As Elaine Gould succinctly puts it in her music notation reference Behind Bars, “Divisions of a beat are beamed together in all meters, in order to simplify reading beats:”
Anyone who’s tried to read vocal music beamed in the “traditional” manner will appreciate why that old convention has been jettisoned in favor of beaming divisions of a beat together:
In Sibelius, when you create a time signature (Notations > Common > Time Signature or shortcut T), Sibelius will choose common beam groupings for you. However, as beaming is dependent upon context, there may be many instances in which the beam grouping Sibelius has chosen for you does not match your musical intentions.
If this is the case, and you’ve been wrestling with the Keypad to individually change beam groups and wondering if there’s an easier way, you’re in luck.
Time Signature > Beam and Rest Groups
It starts with clicking the little-noticed More Options at the bottom of the Time Signature gallery.
This takes you to the Time Signature dialog (which prior to Sibelius 7, was what appeared straight away when pressing T):
Here, choose your desired time signature from the most common options, or enter a less common one in Other. Then, click Beam and Rest Groups… to begin the real fun.
Let’s consider the most garden-variety time signature, 4/4. By default, Sibelius will beam four groups of eighth notes together, like so:
This is reflected as 4,4 in the Group 8ths (quavers) as field, in the Beam and Rest Groups dialog:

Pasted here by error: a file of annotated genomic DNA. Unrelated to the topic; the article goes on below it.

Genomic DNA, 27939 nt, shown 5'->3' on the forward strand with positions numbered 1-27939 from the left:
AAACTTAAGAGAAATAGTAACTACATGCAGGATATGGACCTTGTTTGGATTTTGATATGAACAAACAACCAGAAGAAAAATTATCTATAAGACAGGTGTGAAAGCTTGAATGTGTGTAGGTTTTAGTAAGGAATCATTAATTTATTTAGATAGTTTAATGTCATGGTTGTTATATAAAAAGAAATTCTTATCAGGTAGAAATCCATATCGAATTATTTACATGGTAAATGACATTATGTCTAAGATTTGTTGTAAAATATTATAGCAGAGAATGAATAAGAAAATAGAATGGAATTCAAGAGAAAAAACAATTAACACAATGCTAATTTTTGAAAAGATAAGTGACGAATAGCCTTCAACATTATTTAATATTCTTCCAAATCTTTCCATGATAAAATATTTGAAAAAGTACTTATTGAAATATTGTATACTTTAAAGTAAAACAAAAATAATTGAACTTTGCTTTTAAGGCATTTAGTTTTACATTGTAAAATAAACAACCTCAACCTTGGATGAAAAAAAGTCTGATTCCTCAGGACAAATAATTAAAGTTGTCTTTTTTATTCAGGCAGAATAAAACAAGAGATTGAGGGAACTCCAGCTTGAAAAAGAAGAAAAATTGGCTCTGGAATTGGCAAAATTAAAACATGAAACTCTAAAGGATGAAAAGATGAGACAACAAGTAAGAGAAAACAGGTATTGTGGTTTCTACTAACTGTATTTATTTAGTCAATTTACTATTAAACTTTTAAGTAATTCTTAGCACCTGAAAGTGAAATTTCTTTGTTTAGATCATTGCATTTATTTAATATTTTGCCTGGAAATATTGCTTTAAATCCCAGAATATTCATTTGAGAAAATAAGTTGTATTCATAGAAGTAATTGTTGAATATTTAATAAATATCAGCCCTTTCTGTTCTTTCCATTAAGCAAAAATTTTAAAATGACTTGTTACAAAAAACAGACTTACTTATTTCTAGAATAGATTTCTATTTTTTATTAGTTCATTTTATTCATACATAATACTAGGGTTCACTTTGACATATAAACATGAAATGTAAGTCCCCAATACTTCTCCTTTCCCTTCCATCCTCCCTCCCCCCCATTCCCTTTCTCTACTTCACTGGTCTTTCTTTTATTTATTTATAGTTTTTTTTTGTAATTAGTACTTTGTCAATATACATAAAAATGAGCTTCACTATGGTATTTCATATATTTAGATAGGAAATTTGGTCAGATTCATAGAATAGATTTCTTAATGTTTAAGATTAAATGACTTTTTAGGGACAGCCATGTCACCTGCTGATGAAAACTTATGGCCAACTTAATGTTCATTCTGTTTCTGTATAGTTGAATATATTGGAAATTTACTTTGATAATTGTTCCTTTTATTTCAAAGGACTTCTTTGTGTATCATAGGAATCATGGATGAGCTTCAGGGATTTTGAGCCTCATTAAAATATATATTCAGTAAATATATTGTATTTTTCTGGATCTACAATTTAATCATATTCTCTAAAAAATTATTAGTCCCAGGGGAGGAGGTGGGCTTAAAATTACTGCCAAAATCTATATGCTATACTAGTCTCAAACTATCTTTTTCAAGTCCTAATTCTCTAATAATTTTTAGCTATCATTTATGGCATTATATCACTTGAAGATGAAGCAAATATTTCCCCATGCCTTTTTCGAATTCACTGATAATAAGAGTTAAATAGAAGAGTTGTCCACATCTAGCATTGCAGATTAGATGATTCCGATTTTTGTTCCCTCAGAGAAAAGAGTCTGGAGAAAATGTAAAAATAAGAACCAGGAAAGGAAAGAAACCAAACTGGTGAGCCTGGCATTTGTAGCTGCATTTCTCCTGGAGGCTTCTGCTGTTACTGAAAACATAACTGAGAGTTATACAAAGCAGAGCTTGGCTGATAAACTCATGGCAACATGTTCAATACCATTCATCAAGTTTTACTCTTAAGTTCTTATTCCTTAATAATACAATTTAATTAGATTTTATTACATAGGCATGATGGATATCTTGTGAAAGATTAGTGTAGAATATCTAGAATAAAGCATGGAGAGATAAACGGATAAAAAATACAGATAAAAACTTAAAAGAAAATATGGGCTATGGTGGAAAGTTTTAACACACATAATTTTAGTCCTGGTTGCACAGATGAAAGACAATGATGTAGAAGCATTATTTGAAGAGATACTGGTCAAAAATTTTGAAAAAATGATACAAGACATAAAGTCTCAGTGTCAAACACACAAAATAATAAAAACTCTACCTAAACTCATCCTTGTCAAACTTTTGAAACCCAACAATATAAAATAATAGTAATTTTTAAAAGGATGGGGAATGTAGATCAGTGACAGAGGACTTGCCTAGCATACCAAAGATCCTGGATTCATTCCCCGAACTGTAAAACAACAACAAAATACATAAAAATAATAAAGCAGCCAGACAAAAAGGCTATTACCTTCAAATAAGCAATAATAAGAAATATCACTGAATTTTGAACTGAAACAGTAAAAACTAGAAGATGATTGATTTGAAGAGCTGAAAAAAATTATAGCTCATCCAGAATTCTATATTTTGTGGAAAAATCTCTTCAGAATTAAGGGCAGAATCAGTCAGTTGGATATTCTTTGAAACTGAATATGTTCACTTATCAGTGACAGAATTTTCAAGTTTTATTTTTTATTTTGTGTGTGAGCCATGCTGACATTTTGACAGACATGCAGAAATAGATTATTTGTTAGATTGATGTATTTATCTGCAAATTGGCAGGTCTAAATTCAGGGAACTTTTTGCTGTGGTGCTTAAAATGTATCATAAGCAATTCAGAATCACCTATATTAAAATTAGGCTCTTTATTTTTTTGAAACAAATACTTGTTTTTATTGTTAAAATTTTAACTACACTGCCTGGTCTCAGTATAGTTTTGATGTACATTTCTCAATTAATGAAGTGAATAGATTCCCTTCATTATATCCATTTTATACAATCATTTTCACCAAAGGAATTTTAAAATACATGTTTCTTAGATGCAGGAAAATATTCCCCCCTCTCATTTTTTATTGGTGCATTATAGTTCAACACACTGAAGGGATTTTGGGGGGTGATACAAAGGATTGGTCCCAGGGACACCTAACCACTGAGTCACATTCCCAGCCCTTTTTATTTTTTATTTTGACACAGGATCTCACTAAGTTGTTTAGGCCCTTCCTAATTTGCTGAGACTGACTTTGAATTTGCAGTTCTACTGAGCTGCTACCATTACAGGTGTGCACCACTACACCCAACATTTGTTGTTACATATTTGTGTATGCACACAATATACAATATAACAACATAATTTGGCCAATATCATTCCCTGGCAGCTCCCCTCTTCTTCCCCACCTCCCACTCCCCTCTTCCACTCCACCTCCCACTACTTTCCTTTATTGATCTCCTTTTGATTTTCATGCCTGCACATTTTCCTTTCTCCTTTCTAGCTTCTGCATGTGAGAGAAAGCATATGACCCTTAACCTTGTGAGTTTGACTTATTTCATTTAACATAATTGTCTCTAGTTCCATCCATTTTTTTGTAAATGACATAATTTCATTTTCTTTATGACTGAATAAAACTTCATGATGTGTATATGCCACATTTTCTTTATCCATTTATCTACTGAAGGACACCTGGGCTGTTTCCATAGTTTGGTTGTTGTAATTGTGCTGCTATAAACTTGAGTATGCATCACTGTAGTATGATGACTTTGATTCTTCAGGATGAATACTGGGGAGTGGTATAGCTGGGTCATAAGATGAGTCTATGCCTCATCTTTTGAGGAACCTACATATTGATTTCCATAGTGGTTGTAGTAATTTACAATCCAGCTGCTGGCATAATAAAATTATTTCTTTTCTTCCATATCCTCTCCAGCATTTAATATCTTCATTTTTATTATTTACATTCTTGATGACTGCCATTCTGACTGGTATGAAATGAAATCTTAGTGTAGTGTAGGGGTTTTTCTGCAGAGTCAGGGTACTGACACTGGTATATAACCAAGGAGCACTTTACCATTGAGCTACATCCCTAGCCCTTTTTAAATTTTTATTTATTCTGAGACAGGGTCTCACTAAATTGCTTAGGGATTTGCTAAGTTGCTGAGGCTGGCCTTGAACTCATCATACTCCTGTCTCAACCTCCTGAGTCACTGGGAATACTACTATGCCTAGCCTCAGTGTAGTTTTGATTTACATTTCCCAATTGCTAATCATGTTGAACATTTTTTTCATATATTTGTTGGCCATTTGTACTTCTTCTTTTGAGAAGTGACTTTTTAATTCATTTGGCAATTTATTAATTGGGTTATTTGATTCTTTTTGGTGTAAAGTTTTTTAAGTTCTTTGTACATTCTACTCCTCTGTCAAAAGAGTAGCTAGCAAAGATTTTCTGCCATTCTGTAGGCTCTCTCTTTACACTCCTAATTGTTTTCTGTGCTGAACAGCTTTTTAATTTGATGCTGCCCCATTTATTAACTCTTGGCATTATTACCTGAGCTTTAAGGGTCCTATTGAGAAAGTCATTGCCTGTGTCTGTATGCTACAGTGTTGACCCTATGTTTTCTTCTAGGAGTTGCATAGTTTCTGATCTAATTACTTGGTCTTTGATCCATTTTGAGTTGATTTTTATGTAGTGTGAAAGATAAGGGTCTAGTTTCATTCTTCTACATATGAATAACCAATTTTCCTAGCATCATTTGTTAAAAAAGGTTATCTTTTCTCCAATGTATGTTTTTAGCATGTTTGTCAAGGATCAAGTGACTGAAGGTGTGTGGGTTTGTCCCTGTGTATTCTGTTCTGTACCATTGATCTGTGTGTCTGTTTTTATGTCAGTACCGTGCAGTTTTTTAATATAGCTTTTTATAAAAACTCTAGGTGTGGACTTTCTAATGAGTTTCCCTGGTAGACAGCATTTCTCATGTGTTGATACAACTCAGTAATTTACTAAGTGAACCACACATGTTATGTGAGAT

But, what if my preference is to beam groups of two eighth notes together instead, like this?
Not a problem. I would simply create a time signature of 4/4 and change the setting to 2,2,2,2:
Should you want to do so, you can group 16th or 32nds differently, or, more likely, subdivide their secondary beams.
In the case of 6/8 time, if you use the following settings:
You’ll get this result:
Of course, you can change these settings for many permutations of beam groups, and they do not have to be evenly distributed groups of notes. Here’s one in 9/8:
The result is default grouping of notes like you might see in Dave Brubeck’s Blue Rondo à la Turk:
Reset Beam Groups
Ah!, you might say, but what about the fourth bar? Well, that brings us to our next trick. Select the bar and choose Appearance > Reset Notes > Reset Beam Groups. This actually allows you to override the default settings in any particular selection of bars.
In this instance, we’ll override the 2,2,2,3 setting we applied earlier, and instead apply a more conventional 3,3,3 grouping to the selection.
One more thing: Separate tuplets from adjacent notes (or not)
Eagle-eyed readers might have noticed a little checkbox at the bottom of these dialogs: Beams Over Tuplets > Separate tuplets from adjacent notes.
What does it do?
Let’s say you have a passage like this, where the tuplets are separated from the beam:
This would be easier to read and to discern the beat groups if the tuplets were joined to the other notes in the group.
Simply uncheck the Separate tuplets from adjacent notes checkbox to achieve this result, without needing to manually alter each instance:
Now that you know how to use these tools, let the beat — and beam — go on! Do you have any other good beaming tips? Let us know in the comments.